Luckily, Mario felt the same way.  As politely as possible, he made our excuses and then led the way out to the car. There was so much to say, yet silence descended as he started to head out to the Fiori’s. The first few attempts at conversation – mostly small talk about the goings on of the past few days – stumbled badly, eventually returning us to silence.

We were way past the Fiori’s by this point, but Mario continued to drive. Thought he conversation finally turned to the painful subject of our fast deteriorating relationship, he seemed unable to look in my direction. Finding it impossible to talk to a man whose eyes were glued to the road, I asked him if he could pull over so that we could talk.  He wasn’t too happy about the suggestion, stating that it was easier for him to think while he was driving. However, since he wasn’t talking much anyways, and I was completely distracted, I decided to be bold and insist.

Mario pulled into a vacant parking lot.  Once the car was turned off, a heavy feeling descended on the car. The moment of truth had arrived.

“Mario, devo sapere cosa stai pensando. Cos’e successo?” (“Mario, I need to know what you are thinking.  What has happened?”

There was a moment of silence.  While I feared that Mario would never start talking, I knew that the only chance at repairing our relationship depended on him opening up. After two weeks of hell, I still had no idea what was going on in his head.

So I waited.

Finally, Mario started to talk. But even as the words came haltingly out of his mouth, little was actually said. Excuses started piling up, with a frequent return to how little time there was before I left and how he wasn’t cut out for a long distance relationship.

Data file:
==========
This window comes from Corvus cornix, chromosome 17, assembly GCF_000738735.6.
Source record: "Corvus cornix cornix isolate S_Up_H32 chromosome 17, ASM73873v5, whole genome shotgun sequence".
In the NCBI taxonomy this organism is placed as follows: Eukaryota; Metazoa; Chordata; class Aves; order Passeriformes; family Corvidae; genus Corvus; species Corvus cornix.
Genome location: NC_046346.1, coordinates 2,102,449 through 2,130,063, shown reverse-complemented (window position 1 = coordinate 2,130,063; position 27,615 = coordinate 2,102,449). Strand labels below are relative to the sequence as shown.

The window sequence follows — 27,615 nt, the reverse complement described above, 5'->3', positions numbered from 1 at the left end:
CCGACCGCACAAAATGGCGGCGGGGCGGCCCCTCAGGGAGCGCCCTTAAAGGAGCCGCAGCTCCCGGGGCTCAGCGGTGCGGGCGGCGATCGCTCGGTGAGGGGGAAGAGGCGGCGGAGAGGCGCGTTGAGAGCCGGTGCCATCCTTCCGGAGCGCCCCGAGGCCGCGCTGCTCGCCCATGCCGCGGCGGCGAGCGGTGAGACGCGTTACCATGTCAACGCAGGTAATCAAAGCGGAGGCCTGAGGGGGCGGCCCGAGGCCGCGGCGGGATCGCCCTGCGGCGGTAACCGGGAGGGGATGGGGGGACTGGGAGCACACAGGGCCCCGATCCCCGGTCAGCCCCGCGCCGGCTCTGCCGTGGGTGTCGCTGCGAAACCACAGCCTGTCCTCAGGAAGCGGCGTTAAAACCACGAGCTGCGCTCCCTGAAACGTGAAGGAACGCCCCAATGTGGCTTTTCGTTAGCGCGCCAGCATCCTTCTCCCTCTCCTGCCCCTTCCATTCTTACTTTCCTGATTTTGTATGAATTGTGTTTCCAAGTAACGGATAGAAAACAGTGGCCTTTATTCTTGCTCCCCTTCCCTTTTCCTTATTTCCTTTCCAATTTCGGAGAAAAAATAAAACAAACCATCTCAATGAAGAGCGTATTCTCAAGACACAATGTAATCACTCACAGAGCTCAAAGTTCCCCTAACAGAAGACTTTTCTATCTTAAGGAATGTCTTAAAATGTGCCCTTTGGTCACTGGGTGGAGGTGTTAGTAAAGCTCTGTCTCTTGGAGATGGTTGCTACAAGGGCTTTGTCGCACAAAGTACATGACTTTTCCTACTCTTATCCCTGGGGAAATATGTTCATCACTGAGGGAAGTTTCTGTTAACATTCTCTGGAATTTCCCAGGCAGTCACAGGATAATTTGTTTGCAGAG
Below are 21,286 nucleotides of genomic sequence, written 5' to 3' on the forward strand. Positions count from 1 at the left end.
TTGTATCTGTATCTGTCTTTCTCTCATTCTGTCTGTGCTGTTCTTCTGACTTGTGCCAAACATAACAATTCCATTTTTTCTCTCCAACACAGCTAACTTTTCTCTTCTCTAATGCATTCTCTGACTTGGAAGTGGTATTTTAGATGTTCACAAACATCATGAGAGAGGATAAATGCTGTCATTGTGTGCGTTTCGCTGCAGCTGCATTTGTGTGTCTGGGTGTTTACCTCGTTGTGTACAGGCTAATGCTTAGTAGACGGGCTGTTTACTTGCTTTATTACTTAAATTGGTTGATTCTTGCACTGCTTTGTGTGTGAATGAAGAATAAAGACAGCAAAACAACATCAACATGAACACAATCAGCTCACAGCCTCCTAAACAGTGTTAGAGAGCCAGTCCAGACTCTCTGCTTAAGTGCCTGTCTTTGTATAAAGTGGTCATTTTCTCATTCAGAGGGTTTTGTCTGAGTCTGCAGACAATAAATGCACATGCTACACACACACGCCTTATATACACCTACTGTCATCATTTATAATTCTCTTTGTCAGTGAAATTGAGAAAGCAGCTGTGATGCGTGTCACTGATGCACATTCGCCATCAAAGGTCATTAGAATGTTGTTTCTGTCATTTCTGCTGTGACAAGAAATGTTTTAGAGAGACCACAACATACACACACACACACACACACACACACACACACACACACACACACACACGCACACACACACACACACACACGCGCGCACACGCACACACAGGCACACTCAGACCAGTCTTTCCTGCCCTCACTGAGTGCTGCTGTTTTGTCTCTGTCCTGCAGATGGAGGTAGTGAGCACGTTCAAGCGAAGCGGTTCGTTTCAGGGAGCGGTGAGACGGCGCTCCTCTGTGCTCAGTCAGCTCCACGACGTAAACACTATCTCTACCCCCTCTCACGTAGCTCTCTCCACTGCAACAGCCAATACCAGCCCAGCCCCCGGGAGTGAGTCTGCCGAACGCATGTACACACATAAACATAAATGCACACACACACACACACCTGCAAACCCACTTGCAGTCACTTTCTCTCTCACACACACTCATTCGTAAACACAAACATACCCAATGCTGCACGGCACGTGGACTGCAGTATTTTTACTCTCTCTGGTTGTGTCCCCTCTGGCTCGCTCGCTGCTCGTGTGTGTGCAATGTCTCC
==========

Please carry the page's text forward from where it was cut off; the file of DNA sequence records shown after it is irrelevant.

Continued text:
I was floored. Nothing was making sense. How could the distance have caused out current problem when I was actually physically by his side? And why had he stopped trying when there was still plenty of time left in my visit?

Mario continued to talk in circles.  The more I tried to clarify, the more confused his excuses became. The frustration continued to mount. Mario was clearly not revealing the source of the problem, but I had no idea of whether it was because he didn’t want to talk about the real problem or because he simply didn’t know.

As the hours passed, my heart sank further and further. One of the greatest parts of our relationship had always been our ability to understand each other.  Though miscommunications had obviously happened, we had always gotten through them because we had both been committed to finding a way to understand the other. Ironically, Mario had always been the one that pushed us to find common ground, never letting me give into the frustrations that arose from our different languages and cultures. Now, it seemed that he had simply given up. And as a result, we were getting nowhere.